Growing Urban Seedlings 

By Sunny Liu

Behind the concrete facade of the 174 Collins St building is a growing indoor community garden with a purpose to bring fresh urban-grown produce to local tables.

Flourishing at the basement of Urban Seed’s Central House behind the Collins St Baptist Church, the micro farm is the brainchild of the Urban Seedlings team, comprising husband and wife Geoff and Sherry Maddock, Dan Ong and Mady Sieben, who all live in the building.

Earlier this year, the team transformed the disused basement into an incubator for micro greens and aquaponics, which is an integrated aquacultural system creating a symbiotic relationship between fish and plants.

With a goal to officially launch the program in March 2018, Urban Seedlings is raising “seed money” to fund this not-for-profit program.

Eventually, when the plants are harvested, Urban Seedlings will become a supplier of organic vegetables for CBD restaurants and cafes and a community safe haven for local residents to get together and get their green thumbs.

Geoff Maddock told CBD News Urban Seedlings wanted to promote a sustainable lifestyle in the CBD.

“We want to offer sustainable ways of community involvement and at the same time also present a hospitable, welcoming place for people to gather and share their skills,” he said.

“Urban Seedlings can create a social impact through showing people how to be sustainable and reduce their food waste through systems like a worm farm.”

Having lived in the US for the past 20 years, Sherry and Geoff Maddock were inspired by the not-for-profit Kentucky organisation FoodChain, which operates a large-scale indoor farm.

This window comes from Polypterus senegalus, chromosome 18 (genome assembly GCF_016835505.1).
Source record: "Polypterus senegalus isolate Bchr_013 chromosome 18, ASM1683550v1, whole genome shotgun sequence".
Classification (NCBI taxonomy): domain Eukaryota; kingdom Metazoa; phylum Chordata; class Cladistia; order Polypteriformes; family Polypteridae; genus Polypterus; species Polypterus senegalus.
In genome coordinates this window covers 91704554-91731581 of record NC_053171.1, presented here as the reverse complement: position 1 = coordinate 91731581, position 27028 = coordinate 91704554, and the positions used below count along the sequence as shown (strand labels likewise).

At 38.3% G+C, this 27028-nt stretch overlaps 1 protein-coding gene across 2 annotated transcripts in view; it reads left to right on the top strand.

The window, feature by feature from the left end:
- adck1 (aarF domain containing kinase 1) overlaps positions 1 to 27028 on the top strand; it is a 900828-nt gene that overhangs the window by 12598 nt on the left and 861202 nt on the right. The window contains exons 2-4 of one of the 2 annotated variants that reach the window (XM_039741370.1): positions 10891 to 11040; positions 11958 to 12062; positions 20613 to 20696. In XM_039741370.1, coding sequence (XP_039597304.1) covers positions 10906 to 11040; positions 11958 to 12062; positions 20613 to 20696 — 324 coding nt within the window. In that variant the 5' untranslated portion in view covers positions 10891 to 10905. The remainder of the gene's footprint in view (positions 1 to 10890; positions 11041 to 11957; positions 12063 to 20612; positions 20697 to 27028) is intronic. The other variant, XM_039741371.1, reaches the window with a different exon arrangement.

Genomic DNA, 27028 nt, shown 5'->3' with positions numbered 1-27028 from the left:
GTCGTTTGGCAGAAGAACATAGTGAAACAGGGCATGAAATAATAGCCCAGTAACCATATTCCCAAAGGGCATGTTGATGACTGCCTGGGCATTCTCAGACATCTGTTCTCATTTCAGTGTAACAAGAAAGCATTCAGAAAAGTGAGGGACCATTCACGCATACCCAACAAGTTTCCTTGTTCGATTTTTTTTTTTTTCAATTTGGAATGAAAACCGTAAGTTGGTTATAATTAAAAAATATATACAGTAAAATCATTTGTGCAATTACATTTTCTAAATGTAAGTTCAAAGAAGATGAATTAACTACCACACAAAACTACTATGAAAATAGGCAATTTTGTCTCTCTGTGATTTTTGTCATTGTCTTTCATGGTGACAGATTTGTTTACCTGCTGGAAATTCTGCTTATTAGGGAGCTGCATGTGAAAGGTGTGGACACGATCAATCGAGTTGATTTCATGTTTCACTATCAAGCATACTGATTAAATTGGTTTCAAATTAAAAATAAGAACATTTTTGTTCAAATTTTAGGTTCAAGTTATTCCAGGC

Mr Maddock said they also hoped to see locally-grown produce on tables in CBD restaurants.

“We want to grow part of the food in the urban centre. We have been liaising with local chefs and they are keen to source some of their vegetables from us,” Mr Maddock said.

The Urban Seedlings team said it wanted to develop a curriculum for students and local residents where they can learn how to turn their homes into an indoor green garden.

“We will host workshops so people learn how to grow it at home. There’s a huge potential for people to grow their own food in the urban area,” Mr Maddock said.

Urban Seedlings is already taking school tours and the students have been curious and interested in how the indoor micro farm operates.

According to the team, there are many benefits of having an indoor green space.

“It purifies the air. No machines can be compared to the efficiency of actual plants. It’s also very therapeutic and relieves stress,” Mr Maddock said.

CBD residents and workers will soon be able to check out the micro farm and purchase some succulent plants from Urban Seedlings.

For more information, visit urbanseedlings.org

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